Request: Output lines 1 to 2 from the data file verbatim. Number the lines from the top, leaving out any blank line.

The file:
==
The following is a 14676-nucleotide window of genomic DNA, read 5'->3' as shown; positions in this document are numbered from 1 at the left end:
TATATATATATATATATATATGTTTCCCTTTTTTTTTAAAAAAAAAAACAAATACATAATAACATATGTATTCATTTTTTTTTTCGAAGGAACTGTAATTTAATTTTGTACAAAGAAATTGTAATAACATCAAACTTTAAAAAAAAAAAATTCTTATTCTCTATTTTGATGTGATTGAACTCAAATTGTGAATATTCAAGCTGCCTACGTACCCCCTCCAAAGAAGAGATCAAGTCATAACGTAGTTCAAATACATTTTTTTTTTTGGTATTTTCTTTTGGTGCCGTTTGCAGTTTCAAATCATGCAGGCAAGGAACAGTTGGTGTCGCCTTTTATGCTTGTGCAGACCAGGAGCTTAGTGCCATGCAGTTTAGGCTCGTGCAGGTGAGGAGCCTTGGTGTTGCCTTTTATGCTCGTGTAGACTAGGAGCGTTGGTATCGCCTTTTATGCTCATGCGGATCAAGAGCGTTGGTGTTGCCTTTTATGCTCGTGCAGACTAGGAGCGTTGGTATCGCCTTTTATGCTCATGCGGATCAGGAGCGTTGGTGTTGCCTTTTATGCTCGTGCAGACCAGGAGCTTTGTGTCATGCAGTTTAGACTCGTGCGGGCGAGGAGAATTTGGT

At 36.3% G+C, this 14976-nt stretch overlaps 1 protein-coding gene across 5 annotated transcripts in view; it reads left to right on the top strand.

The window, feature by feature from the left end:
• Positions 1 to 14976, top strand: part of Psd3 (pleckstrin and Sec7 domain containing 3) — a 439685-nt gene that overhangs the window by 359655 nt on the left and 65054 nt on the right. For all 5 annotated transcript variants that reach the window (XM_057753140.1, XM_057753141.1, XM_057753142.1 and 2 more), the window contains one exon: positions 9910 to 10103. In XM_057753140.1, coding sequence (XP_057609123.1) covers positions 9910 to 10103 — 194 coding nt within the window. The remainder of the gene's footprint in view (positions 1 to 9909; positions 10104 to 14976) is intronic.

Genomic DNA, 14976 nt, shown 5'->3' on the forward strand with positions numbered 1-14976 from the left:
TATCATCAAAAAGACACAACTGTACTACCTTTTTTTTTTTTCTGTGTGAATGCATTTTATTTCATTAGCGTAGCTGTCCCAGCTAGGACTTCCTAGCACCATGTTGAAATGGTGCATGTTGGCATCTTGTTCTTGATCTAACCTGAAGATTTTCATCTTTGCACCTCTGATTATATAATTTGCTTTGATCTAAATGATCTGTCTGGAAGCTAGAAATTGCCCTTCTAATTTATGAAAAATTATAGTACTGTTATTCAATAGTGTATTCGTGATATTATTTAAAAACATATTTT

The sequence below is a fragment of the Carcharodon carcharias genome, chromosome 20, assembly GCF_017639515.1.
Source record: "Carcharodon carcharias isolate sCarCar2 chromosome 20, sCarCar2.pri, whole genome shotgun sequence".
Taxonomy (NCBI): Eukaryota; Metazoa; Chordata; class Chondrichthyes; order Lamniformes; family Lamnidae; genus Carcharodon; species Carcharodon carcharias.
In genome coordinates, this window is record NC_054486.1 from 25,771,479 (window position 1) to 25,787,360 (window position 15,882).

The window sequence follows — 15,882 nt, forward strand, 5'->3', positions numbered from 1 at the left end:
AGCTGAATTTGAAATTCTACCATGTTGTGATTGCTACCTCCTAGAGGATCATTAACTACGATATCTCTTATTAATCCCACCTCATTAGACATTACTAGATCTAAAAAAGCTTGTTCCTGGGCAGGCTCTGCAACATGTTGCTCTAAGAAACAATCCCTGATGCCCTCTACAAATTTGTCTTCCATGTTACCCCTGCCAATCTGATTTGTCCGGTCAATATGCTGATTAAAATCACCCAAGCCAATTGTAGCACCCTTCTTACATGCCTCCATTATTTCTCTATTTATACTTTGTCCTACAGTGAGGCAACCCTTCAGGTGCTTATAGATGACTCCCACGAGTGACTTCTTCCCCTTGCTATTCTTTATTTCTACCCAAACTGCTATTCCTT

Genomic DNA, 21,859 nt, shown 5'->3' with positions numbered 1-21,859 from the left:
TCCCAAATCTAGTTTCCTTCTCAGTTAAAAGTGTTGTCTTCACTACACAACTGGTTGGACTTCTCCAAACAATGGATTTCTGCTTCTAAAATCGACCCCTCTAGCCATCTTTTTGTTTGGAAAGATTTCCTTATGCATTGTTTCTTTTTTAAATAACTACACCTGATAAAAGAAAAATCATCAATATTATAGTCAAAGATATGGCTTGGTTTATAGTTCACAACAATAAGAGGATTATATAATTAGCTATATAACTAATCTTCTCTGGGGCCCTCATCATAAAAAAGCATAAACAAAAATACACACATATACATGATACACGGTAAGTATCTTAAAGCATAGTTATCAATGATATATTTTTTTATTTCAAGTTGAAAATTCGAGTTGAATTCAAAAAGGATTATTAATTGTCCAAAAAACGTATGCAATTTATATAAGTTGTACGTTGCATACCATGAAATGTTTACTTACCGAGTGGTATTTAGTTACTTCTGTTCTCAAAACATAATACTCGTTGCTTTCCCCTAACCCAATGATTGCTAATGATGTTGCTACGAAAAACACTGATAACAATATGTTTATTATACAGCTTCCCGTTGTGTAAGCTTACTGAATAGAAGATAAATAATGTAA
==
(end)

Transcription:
The following is a 14676-nucleotide window of genomic DNA, read 5'->3' as shown; positions in this document are numbered from 1 at the left end:
TATATATATATATATATATATGTTTCCCTTTTTTTTTAAAAAAAAAAACAAATACATAATAACATATGTATTCATTTTTTTTTTCGAAGGAACTGTAATTTAATTTTGTACAAAGAAATTGTAATAACATCAAACTTTAAAAAAAAAAAATTCTTATTCTCTATTTTGATGTGATTGAACTCAAATTGTGAATATTCAAGCTGCCTACGTACCCCCTCCAAAGAAGAGATCAAGTCATAACGTAGTTCAAATACATTTTTTTTTTTGGTATTTTCTTTTGGTGCCGTTTGCAGTTTCAAATCATGCAGGCAAGGAACAGTTGGTGTCGCCTTTTATGCTTGTGCAGACCAGGAGCTTAGTGCCATGCAGTTTAGGCTCGTGCAGGTGAGGAGCCTTGGTGTTGCCTTTTATGCTCGTGTAGACTAGGAGCGTTGGTATCGCCTTTTATGCTCATGCGGATCAAGAGCGTTGGTGTTGCCTTTTATGCTCGTGCAGACTAGGAGCGTTGGTATCGCCTTTTATGCTCATGCGGATCAGGAGCGTTGGTGTTGCCTTTTATGCTCGTGCAGACCAGGAGCTTTGTGTCATGCAGTTTAGACTCGTGCGGGCGAGGAGAATTTGGT